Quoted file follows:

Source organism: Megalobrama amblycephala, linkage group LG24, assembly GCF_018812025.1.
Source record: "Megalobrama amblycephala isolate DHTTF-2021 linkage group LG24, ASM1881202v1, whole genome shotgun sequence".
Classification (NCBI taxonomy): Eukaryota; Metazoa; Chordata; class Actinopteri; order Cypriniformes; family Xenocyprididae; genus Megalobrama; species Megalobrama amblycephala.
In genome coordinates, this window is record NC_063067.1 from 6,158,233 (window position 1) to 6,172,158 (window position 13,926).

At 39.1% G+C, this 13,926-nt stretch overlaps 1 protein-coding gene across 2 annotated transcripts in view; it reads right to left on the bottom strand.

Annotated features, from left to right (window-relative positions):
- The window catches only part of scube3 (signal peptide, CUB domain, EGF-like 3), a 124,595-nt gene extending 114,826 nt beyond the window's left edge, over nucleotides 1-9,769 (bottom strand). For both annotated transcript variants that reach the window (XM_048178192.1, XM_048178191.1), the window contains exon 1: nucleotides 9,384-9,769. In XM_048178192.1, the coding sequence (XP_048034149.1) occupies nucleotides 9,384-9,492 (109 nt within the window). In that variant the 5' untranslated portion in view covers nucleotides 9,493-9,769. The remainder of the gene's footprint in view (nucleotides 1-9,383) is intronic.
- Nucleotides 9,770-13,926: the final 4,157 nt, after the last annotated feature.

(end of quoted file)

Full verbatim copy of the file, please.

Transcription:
Source organism: Megalobrama amblycephala, linkage group LG24, assembly GCF_018812025.1.
Source record: "Megalobrama amblycephala isolate DHTTF-2021 linkage group LG24, ASM1881202v1, whole genome shotgun sequence".
Classification (NCBI taxonomy): Eukaryota; Metazoa; Chordata; class Actinopteri; order Cypriniformes; family Xenocyprididae; genus Megalobrama; species Megalobrama amblycephala.
In genome coordinates, this window is record NC_063067.1 from 6,158,233 (window position 1) to 6,172,158 (window position 13,926).

At 39.1% G+C, this 13,926-nt stretch overlaps 1 protein-coding gene across 2 annotated transcripts in view; it reads right to left on the bottom strand.

Annotated features, from left to right (window-relative positions):
- The window catches only part of scube3 (signal peptide, CUB domain, EGF-like 3), a 124,595-nt gene extending 114,826 nt beyond the window's left edge, over nucleotides 1-9,769 (bottom strand). For both annotated transcript variants that reach the window (XM_048178192.1, XM_048178191.1), the window contains exon 1: nucleotides 9,384-9,769. In XM_048178192.1, the coding sequence (XP_048034149.1) occupies nucleotides 9,384-9,492 (109 nt within the window). In that variant the 5' untranslated portion in view covers nucleotides 9,493-9,769. The remainder of the gene's footprint in view (nucleotides 1-9,383) is intronic.
- Nucleotides 9,770-13,926: the final 4,157 nt, after the last annotated feature.